There are now more Muslim children than Christian children growing up several British towns and cities. Figures from the 2011 census show that in places such as Birmingham, Bradford and Leicester, a child is more likely to be raised in Islam than Christianity as Britain’s demographics radically change.
The census shows, for example that of 278,623 young people in Britain’s second largest city, Birmingham, 97,099 registered as Muslim compared to 93,828 as Christian.
Meanwhile in Bradford 52,135 youngsters, forming 45 percent of the total, are Muslim, compared to 47,144 Christians. Leicester has 22,693 young Muslims compared to 18,190 Christian children.
The London borough of Tower Hamlets, has the biggest difference, with 62 percent of children being raised Muslim. Christians in the borough are vastly outnumbered by 34,597 to just 8,995.
However, despite the change among young people, the overall figures show that Christianity is still the most popular faith in every part of England and Wales, even in towns and cities seen as highly culturally diverse.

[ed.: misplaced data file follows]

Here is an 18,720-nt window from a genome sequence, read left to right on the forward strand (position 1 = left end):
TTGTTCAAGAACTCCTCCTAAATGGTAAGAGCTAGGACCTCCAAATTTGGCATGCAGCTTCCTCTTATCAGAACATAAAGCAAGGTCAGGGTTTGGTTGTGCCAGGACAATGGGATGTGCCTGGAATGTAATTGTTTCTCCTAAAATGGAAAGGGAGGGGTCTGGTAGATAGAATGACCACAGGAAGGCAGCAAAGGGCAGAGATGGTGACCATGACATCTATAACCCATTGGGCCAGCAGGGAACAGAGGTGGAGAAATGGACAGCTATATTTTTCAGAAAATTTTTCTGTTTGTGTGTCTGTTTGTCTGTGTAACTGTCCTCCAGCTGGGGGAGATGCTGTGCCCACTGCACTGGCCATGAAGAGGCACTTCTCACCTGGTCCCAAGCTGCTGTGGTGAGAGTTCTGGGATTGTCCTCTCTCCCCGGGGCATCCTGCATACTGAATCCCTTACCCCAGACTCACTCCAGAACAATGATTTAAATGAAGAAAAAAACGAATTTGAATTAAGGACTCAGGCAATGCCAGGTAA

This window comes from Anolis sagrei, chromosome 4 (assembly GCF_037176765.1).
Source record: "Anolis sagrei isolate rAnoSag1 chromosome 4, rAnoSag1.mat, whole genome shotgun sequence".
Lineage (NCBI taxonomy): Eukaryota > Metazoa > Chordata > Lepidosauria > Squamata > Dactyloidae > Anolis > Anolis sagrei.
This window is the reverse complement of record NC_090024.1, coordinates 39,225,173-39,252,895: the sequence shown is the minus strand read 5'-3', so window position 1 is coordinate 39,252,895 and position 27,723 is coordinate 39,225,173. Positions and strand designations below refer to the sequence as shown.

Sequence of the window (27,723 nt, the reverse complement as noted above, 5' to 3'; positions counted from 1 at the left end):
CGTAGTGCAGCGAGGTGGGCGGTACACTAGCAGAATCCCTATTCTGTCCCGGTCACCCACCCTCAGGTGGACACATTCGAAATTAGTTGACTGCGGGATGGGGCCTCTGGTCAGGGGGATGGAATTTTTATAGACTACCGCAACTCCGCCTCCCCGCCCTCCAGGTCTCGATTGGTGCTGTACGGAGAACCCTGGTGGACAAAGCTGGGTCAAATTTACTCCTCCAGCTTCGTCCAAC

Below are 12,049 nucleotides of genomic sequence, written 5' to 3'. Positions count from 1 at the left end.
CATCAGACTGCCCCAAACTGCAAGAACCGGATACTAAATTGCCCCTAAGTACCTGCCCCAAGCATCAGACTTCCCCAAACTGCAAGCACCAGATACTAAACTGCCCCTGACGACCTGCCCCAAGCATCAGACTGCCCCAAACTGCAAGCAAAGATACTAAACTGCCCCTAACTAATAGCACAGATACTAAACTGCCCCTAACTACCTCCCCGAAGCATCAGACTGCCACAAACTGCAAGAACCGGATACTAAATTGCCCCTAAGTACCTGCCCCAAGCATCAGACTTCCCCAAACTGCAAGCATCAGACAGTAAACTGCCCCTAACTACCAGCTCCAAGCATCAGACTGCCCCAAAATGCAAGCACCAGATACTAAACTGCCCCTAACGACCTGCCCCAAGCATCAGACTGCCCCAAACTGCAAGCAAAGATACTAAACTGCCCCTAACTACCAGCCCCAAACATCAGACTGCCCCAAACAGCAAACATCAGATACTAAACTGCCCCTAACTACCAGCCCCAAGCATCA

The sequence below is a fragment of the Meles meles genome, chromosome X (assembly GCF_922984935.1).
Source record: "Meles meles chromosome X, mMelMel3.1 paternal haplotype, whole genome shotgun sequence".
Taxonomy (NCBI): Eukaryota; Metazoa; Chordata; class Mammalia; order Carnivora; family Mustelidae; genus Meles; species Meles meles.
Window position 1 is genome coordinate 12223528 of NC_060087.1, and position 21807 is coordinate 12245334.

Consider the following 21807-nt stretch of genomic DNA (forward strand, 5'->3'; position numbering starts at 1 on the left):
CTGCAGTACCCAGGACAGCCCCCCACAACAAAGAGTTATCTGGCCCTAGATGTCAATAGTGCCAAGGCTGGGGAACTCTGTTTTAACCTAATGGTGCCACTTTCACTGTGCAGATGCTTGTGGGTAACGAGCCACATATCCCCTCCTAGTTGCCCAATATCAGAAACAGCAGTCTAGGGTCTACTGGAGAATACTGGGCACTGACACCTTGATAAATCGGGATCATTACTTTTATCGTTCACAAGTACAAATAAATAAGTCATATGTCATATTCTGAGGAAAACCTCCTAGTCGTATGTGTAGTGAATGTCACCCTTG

A total of 27.9 million people described themselves as Christian, compared to 1.8 million Muslims, who make up the second-largest faith.
Overall, there are also far more Christian than Muslim youngsters.
However, analysts are now beginning to warn that the growing number people following non-traditional faiths could lead to segregated and divided communities.
Professor Ted Cantle of the IcoCo Foundation, which aims to promote social cohesion, told the Daily Mail: “What we are seeing are several trends running together. There is a long-term decline in support for the established religions, notably Christianity; continuing immigration from the Asian sub-continent; and higher fertility among the Muslim population, which has a considerably lower age profile.
“There is also deepening segregation exacerbated by the loss of white population from cities and more intensive concentration of black and minority ethnic groups as a result of replacement. This is the real problem, as residential segregation is generally compounded by school and social segregation.
“Nothing surprises me about the pace of demographic change. What does surprise me is that the Government has no policy to combat segregation because it inevitably reduces understanding and tolerance on both sides of the divide.”